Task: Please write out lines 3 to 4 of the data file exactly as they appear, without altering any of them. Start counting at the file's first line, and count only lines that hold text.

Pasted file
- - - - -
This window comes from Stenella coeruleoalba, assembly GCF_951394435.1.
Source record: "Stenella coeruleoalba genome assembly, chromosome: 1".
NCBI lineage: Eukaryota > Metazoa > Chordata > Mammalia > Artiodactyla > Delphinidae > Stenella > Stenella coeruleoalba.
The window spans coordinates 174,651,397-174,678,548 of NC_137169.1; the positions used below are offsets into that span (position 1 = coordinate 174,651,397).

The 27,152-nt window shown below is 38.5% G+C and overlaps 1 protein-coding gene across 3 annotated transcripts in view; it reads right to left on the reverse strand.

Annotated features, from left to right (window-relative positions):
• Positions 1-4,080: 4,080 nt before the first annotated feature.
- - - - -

NCBI lineage: Eukaryota > Metazoa > Chordata > Mammalia > Artiodactyla > Delphinidae > Stenella > Stenella coeruleoalba.
The window spans coordinates 174,651,397-174,678,548 of NC_137169.1; the positions used below are offsets into that span (position 1 = coordinate 174,651,397).